Freedom from Death
Emotional hurts have a way of making a lasting impression while all the big and little daily happiness-es can run like water through a fist.
I have been faced with hurts that have been difficult to clean up. One in particular was the loss of one of the great loves of my life. Losing my bearings and stalling on my life course, I became vigilant about preventing such vulnerability from happening again. So, I asked myself, “Self, if you found a loving partner and he leaves, would you regret allowing this person close enough to hurt you?” And Self hesitated.
Would anybody ever be worth that kind of power over me? The more interested I would be, the less willing I would be to take the risk. I would have my heart and mind trained to receive familiar signs of impending danger–red flags. However, with my heart and mind trained to notice every red flag, every possible joy would figure less prominently through that lens. That orientation would only lead me entertain the affections of someone whose hurtfulness would not mean much. This is a position of resiliency impairment, defeating the whole purpose of being in a relationship with someone whom I could love deeply and and who could love me deeply in return.
My only recourse from defeating my wish for another great love involved grieving the original loss and regaining my strength, or courage… and deliberately so. To grieve deliberately requires that I allow the thoughts and feelings where I resist letting go (grasp) to be expressed–thoughts, feelings, and physical discharge (crying, yelling, hitting pillows, etc.). To facilitate this, I need to allow someone else to witness my expression without judgment or personal commentary.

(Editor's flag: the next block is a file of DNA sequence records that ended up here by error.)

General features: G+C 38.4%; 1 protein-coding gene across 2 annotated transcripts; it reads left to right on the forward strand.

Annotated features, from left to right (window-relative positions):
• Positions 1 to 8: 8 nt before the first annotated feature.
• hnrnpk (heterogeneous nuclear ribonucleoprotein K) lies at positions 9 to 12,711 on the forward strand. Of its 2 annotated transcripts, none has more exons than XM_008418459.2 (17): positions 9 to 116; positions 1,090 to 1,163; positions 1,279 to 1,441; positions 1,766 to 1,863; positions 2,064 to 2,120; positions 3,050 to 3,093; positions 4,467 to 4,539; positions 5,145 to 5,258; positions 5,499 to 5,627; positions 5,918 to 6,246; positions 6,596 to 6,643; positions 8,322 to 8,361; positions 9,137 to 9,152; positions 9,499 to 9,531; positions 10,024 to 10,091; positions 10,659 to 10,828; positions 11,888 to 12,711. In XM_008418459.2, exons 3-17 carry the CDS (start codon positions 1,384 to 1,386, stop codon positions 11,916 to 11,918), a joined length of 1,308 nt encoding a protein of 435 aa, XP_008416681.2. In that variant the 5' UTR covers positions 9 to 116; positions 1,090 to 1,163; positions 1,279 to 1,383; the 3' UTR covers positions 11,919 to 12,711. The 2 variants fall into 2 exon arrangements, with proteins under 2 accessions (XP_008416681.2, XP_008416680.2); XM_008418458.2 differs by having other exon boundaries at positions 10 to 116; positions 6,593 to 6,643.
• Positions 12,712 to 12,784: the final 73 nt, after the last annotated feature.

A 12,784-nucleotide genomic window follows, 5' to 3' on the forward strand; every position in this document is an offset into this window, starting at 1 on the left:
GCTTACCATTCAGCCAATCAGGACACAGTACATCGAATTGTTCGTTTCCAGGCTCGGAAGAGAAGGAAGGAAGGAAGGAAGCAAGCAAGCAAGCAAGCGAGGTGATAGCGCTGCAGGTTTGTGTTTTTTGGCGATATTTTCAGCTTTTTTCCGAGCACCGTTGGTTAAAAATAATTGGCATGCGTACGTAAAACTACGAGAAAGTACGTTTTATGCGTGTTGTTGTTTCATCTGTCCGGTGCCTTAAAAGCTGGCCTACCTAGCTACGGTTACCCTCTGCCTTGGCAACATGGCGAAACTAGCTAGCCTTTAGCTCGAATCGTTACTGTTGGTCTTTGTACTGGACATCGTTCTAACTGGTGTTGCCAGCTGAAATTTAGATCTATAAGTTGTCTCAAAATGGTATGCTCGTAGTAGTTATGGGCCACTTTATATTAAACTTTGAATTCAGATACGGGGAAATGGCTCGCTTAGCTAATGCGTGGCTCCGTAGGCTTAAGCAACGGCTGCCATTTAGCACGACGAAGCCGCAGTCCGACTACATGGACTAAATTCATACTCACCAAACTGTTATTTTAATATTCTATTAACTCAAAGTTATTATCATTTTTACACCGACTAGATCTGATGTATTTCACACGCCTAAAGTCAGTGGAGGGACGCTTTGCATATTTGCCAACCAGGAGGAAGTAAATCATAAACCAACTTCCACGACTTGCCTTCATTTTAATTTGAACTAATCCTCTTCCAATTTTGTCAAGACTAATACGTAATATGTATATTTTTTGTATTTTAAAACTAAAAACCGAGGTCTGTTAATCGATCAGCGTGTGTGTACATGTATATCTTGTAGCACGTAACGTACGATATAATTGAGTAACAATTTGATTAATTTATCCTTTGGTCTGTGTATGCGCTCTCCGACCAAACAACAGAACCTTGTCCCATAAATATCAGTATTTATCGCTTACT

One way that I find helpful to guide the grief process involved Elizabeth Kubler-Ross’ model from her book, On Death And Dying–denial, anger, bargaining, depression, acceptance. By focusing my attention on each stage, I have my say; whereas I had not had my say in the death of the great love. One way to gain perspective on the situation was to view it as a story: I called it “the loss of one of the great loves of my life.” I explained it as “he left me.” I described it as “heartbreaking,” saying “I absorbed the blow.” How else could I tell the story? The result of the call to grieve deliberately enabled me to release my resistance to the death of a dream.
Every grief is different between one person and the next and, for the same person, between one situation and the next. The time required to diminish the pain of grief likewise varies. If you are enduring a grief for a longer period than you would like, I can help. Contact me, Vanessa Landau, Resiliency Trainer, for Co-Creative Transformation–Resiliency Coaching–and I will accompany you along the way.
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